Israel, Hamas agree to 72-hour cease-fire

GAZA CITY — Israel and Hamas accepted a three-day cease-fire proposal from Egypt meant to halt the nearly month-long conflict between Israel and Gaza, officials said Monday.

A preliminary 72-hour truce was to begin at 8 a.m. local time Tuesday. Egypt would then host indirect talks to work out a long-term agreement over the next three days.

A delegation of Palestinian officials has been negotiating with Egypt in recent days. Hamas spokesman Fawzi Barhoum said the group accepted the cease-fire plan.

"It's clear now that the interest of all parties is to have a cease-fire," said Bassam Salhi, a member of the Palestinian delegation. "It's going to be tough negotiations because Israel has demands, too."

An Israeli official told the Associated Press that Israel would respect the cease-fire, but that it was watching the negotiations "with a certain amount of skepticism" given the previous failures.

The official spoke on condition of anonymity pending a formal announcement by the Israeli government.

Several previous cease-fires have collapsed, including a similar plan for a 72-hour truce that broke down last Friday in heavy fighting.

The new temporary truce came after Israel's seven-hour "humanitarian" cease-fire had ended Monday. After that, airstrikes resumed on Gaza and an attack on a bus in Jerusalem killed one person.

In the Jerusalem assault, a man rammed the front end of a construction excavator into an Israeli bus, which police described as a "terrorist attack," indicating Palestinian involvement.

The attack occurred on a main thoroughfare near the unofficial line between Jewish west Jerusalem and east Jerusalem, the section of the city captured by Israel in 1967 and which is home to most of the city's Arab population. Israeli news media said the attacker came from an Arab area of the city.

Israel's Channel 10 TV showed cellphone video of what it said was the attack, with the yellow excavator slamming its large shovel into the bus. Police spokesman Micky Rosenfeld said a police officer in the area opened fire and killed the attacker. A pedestrian also was killed, Jerusalem district police chief Yossi Piranti said.

In the past, Palestinian attackers have gone on deadly rampages with bulldozers in Jerusalem traffic. In 2008 a similar attack carried out by an east Jerusalem Arab left three Israelis dead and 30 wounded.

"Because of the quick reaction of the police an even graver incident was avoided," Piranti said.

Shortly after the excavator attack, Israeli media reported that a gunman on a motorcycle shot and seriously wounded an Israeli soldier. Police searched for the shooter in east Jerusalem.

"We believe there is a great likelihood this was a terrorist attack," Piranti said.

The brief lull was called to allow aid through to Gaza, but Israel's military said it did not apply to areas where its troops were still operating. The military had said it would respond to any attacks.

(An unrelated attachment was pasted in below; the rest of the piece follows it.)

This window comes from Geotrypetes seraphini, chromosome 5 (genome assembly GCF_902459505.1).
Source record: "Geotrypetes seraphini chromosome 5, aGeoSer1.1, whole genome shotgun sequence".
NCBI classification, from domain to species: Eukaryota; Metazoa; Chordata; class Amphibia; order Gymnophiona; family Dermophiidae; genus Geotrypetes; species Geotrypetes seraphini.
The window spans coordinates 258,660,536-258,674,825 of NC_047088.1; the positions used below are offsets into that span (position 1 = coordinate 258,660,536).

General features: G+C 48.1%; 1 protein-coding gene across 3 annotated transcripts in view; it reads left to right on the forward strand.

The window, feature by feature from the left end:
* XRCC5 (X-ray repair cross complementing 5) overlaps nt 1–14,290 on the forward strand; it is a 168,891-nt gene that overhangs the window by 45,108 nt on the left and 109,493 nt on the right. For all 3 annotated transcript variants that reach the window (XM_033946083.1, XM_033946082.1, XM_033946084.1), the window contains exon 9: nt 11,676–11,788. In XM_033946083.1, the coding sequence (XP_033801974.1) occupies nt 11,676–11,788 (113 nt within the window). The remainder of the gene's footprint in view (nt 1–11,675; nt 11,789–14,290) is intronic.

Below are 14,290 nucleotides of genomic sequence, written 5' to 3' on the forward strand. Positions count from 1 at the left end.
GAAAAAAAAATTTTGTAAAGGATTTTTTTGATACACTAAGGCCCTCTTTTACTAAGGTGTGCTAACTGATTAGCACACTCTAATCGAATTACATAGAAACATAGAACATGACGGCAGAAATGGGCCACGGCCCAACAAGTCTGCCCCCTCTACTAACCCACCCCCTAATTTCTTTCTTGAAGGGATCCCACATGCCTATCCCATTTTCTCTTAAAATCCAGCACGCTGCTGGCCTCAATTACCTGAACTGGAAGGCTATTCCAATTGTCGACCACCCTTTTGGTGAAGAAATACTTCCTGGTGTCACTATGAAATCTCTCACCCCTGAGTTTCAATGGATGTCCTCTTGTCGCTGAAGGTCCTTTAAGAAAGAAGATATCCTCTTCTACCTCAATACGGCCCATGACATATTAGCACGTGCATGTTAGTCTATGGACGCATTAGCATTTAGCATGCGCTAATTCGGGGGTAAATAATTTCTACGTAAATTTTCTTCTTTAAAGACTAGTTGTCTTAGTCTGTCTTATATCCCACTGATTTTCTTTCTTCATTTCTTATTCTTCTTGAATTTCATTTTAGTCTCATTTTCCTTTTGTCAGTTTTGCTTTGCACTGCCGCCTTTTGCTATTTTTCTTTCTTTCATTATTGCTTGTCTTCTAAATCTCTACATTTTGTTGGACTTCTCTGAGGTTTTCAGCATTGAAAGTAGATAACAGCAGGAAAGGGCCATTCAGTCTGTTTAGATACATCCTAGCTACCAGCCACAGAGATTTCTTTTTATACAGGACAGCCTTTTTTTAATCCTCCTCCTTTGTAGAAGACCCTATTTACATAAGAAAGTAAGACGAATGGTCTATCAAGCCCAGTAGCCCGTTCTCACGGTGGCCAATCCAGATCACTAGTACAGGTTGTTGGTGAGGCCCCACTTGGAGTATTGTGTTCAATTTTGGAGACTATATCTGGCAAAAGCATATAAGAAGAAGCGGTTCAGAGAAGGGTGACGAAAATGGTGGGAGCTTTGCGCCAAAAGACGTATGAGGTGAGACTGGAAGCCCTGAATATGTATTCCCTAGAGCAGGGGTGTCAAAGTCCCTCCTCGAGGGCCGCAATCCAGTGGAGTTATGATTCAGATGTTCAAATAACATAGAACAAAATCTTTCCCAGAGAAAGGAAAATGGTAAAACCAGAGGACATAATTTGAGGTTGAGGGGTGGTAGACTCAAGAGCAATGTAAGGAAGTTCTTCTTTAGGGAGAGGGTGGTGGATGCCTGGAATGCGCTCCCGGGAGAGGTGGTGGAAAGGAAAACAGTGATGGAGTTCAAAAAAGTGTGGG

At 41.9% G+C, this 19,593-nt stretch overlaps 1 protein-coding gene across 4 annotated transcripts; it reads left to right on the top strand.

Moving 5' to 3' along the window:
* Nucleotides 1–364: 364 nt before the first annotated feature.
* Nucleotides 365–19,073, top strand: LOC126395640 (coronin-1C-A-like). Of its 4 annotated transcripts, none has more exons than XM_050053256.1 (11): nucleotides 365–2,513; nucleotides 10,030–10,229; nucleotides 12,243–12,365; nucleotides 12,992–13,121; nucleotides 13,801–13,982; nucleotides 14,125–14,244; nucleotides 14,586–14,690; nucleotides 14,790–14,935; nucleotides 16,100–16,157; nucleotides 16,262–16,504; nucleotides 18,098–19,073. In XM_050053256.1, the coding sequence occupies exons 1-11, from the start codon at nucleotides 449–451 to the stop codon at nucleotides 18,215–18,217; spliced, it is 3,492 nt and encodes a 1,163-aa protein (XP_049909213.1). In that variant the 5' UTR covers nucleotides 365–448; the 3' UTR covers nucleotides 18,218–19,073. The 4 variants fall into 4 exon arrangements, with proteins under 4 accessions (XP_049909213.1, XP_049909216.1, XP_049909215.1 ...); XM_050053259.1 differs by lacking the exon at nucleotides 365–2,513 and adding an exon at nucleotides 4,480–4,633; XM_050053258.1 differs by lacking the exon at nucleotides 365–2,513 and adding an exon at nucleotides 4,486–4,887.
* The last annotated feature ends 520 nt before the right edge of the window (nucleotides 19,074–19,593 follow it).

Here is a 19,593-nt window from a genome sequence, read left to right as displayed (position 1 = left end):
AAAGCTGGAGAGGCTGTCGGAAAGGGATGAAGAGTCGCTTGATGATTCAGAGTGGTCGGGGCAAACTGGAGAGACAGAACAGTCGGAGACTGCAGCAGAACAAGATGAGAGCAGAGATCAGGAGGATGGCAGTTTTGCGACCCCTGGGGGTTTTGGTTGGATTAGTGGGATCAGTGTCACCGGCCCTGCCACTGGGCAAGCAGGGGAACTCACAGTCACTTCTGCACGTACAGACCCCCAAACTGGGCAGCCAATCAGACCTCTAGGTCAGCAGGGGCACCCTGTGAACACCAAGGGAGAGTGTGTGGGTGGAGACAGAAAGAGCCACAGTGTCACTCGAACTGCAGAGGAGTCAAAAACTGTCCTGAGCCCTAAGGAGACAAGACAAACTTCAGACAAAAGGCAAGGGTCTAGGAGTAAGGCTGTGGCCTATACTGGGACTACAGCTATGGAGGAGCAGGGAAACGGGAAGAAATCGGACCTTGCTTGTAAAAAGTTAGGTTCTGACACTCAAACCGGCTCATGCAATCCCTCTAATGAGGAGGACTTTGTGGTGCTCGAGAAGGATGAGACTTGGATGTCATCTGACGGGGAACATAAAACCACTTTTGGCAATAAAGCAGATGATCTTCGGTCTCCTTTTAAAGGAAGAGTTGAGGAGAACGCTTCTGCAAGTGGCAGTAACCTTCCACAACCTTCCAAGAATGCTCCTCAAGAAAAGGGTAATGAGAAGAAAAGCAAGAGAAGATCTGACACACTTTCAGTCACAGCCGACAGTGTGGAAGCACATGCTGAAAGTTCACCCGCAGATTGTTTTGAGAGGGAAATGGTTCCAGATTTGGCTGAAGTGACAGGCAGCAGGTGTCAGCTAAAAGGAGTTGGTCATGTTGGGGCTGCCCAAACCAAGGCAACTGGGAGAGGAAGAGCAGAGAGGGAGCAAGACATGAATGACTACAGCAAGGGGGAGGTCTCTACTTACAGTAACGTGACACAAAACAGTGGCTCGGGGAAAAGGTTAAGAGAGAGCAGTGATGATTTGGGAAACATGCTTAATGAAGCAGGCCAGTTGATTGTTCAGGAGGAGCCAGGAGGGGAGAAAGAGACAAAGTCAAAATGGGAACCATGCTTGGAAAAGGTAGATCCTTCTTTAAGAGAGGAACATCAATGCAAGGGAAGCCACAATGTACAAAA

Since the weekend, Israel has been winding down its ground operation that started July 17 to destroy tunnels it says are used by Hamas militants to carry out attacks. The bulk of Israel's troops in Gaza have pulled out as its mission to destroy Hamas tunnels nears completion, the military said. However, it has kept up its heavy aerial bombardments of Gaza.

The fighting began July 8 when Israel launched an air campaign in response to heavy rocket fire out of Hamas-controlled Gaza.

Early Monday, an Israeli airstrike killed Daniel Mansour, a commander of the Islamic Jihad group, a close ally of Gaza's militant Hamas rulers.

Late Monday, after Israel announced it was resuming attacks on targets in Gaza, Palestinian health official Ashraf al-Kidra said an airstrike near a desalination plant in Rafah killed three people, including a 12-year-old boy and his 5-year-old sister.

Earlier, an Israeli strike hit a house at the Shati refugee camp in the northern Gaza Strip, killing three people and wounding at least 30, al-Kidra said. The Israeli military said it targeted an "operative threat" and rocket fire in the strike.

Gaza police said Israeli air, tank and navy gunboat fire targeted houses, agricultural plots and open areas. Israeli jet fighters destroyed three mosques, nine houses and a warehouse for construction material, police said.

Gaza's Health Ministry says that since the conflict started July 8 more than 1,880 Palestinians have been killed, mostly civilians. The Israeli military says that more than 60 of its soldiers have been killed in fighting.

Israeli Prime Minister Benjamin Netanyahu has come under international pressure to halt the fighting because of the heavy civilian death toll.

On Sunday, United Nations Secretary-General Ban Ki Moon called an Israeli airstrike on a school that killed 10 people a "moral outrage and a criminal act" and demanded a quick investigation.

Although most Israelis back the government's operation in Gaza, some Israelis are skeptical about the government's stated mission to destroy the Hamas tunnel system.

"It's confusing to be a civilian in a situation where you don't really know if they are really considered a threat, these tunnels," said Tehila Ezrahi, 36, in Jerusalem. "Or if it's just something that they are just saying in order to justify what they are doing."

Kotsev reported from Istanbul. Contributing: Jennifer Collins in Berlin, Michele Chabin in Jerusalem; the Associated Press


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